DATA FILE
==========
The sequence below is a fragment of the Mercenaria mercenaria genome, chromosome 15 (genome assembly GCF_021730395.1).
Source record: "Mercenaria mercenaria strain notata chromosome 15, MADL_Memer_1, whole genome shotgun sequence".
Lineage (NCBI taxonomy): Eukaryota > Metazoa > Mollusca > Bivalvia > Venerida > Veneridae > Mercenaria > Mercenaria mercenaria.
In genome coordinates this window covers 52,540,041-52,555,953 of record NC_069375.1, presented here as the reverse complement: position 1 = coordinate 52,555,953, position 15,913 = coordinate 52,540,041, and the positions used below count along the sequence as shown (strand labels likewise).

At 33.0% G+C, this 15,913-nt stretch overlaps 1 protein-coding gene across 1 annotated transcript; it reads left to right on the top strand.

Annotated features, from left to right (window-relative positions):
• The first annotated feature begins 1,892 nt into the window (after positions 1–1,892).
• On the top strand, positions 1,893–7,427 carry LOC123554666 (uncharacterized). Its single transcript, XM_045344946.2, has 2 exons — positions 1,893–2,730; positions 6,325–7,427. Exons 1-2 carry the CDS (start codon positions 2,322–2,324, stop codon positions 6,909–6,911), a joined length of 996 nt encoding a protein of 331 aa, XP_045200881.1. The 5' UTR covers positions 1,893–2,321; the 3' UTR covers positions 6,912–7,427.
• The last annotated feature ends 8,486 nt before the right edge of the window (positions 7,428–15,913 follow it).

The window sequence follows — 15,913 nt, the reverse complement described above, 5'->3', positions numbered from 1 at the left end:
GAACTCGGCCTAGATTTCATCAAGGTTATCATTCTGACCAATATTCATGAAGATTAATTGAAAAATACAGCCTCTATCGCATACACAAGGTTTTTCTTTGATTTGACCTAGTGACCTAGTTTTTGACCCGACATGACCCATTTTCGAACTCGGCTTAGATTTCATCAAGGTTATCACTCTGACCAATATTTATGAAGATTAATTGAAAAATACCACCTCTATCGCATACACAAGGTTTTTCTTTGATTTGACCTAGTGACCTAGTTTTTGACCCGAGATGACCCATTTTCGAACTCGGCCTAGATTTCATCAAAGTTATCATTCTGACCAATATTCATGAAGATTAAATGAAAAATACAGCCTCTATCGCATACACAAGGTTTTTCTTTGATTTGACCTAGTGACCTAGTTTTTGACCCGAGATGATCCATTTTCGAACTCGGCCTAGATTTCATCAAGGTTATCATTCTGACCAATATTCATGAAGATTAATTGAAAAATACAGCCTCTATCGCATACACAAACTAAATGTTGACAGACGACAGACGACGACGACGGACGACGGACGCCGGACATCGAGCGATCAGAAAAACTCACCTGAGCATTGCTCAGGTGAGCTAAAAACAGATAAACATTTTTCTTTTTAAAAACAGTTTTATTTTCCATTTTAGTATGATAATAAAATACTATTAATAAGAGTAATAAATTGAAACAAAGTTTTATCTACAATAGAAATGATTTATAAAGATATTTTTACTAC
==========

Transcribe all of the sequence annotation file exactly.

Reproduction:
The sequence below is a fragment of the Mercenaria mercenaria genome, chromosome 15 (genome assembly GCF_021730395.1).
Source record: "Mercenaria mercenaria strain notata chromosome 15, MADL_Memer_1, whole genome shotgun sequence".
Lineage (NCBI taxonomy): Eukaryota > Metazoa > Mollusca > Bivalvia > Venerida > Veneridae > Mercenaria > Mercenaria mercenaria.
In genome coordinates this window covers 52,540,041-52,555,953 of record NC_069375.1, presented here as the reverse complement: position 1 = coordinate 52,555,953, position 15,913 = coordinate 52,540,041, and the positions used below count along the sequence as shown (strand labels likewise).

At 33.0% G+C, this 15,913-nt stretch overlaps 1 protein-coding gene across 1 annotated transcript; it reads left to right on the top strand.

Annotated features, from left to right (window-relative positions):
• The first annotated feature begins 1,892 nt into the window (after positions 1–1,892).
• On the top strand, positions 1,893–7,427 carry LOC123554666 (uncharacterized). Its single transcript, XM_045344946.2, has 2 exons — positions 1,893–2,730; positions 6,325–7,427. Exons 1-2 carry the CDS (start codon positions 2,322–2,324, stop codon positions 6,909–6,911), a joined length of 996 nt encoding a protein of 331 aa, XP_045200881.1. The 5' UTR covers positions 1,893–2,321; the 3' UTR covers positions 6,912–7,427.
• The last annotated feature ends 8,486 nt before the right edge of the window (positions 7,428–15,913 follow it).

The window sequence follows — 15,913 nt, the reverse complement described above, 5'->3', positions numbered from 1 at the left end:
GAACTCGGCCTAGATTTCATCAAGGTTATCATTCTGACCAATATTCATGAAGATTAATTGAAAAATACAGCCTCTATCGCATACACAAGGTTTTTCTTTGATTTGACCTAGTGACCTAGTTTTTGACCCGACATGACCCATTTTCGAACTCGGCTTAGATTTCATCAAGGTTATCACTCTGACCAATATTTATGAAGATTAATTGAAAAATACCACCTCTATCGCATACACAAGGTTTTTCTTTGATTTGACCTAGTGACCTAGTTTTTGACCCGAGATGACCCATTTTCGAACTCGGCCTAGATTTCATCAAAGTTATCATTCTGACCAATATTCATGAAGATTAAATGAAAAATACAGCCTCTATCGCATACACAAGGTTTTTCTTTGATTTGACCTAGTGACCTAGTTTTTGACCCGAGATGATCCATTTTCGAACTCGGCCTAGATTTCATCAAGGTTATCATTCTGACCAATATTCATGAAGATTAATTGAAAAATACAGCCTCTATCGCATACACAAACTAAATGTTGACAGACGACAGACGACGACGACGGACGACGGACGCCGGACATCGAGCGATCAGAAAAACTCACCTGAGCATTGCTCAGGTGAGCTAAAAACAGATAAACATTTTTCTTTTTAAAAACAGTTTTATTTTCCATTTTAGTATGATAATAAAATACTATTAATAAGAGTAATAAATTGAAACAAAGTTTTATCTACAATAGAAATGATTTATAAAGATATTTTTACTAC